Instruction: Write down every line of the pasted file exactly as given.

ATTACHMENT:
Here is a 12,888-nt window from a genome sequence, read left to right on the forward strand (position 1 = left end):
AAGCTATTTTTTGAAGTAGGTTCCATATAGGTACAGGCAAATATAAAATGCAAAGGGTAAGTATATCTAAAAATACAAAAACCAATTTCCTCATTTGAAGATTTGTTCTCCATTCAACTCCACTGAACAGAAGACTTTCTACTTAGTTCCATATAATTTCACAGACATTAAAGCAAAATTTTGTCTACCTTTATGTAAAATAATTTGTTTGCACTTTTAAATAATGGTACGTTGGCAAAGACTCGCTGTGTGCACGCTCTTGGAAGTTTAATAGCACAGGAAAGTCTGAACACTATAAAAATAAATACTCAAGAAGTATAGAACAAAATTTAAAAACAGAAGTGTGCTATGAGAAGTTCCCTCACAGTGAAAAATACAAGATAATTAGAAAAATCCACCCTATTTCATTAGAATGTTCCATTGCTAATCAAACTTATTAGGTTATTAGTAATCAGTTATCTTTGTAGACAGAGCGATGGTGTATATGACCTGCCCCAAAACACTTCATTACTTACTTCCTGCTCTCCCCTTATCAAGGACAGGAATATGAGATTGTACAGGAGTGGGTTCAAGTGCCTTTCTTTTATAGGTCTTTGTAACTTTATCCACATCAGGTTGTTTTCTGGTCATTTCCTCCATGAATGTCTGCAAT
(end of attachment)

Here is a 12,888-nt window from a genome sequence, read left to right on the forward strand (position 1 = left end):
AAGCTATTTTTTGAAGTAGGTTCCATATAGGTACAGGCAAATATAAAATGCAAAGGGTAAGTATATCTAAAAATACAAAAACCAATTTCCTCATTTGAAGATTTGTTCTCCATTCAACTCCACTGAACAGAAGACTTTCTACTTAGTTCCATATAATTTCACAGACATTAAAGCAAAATTTTGTCTACCTTTATGTAAAATAATTTGTTTGCACTTTTAAATAATGGTACGTTGGCAAAGACTCGCTGTGTGCACGCTCTTGGAAGTTTAATAGCACAGGAAAGTCTGAACACTATAAAAATAAATACTCAAGAAGTATAGAACAAAATTTAAAAACAGAAGTGTGCTATGAGAAGTTCCCTCACAGTGAAAAATACAAGATAATTAGAAAAATCCACCCTATTTCATTAGAATGTTCCATTGCTAATCAAACTTATTAGGTTATTAGTAATCAGTTATCTTTGTAGACAGAGCGATGGTGTATATGACCTGCCCCAAAACACTTCATTACTTACTTCCTGCTCTCCCCTTATCAAGGACAGGAATATGAGATTGTACAGGAGTGGGTTCAAGTGCCTTTCTTTTATAGGTCTTTGTAACTTTATCCACATCAGGTTGTTTTCTGGTCATTTCCTCCATGAATGTCTGCAAT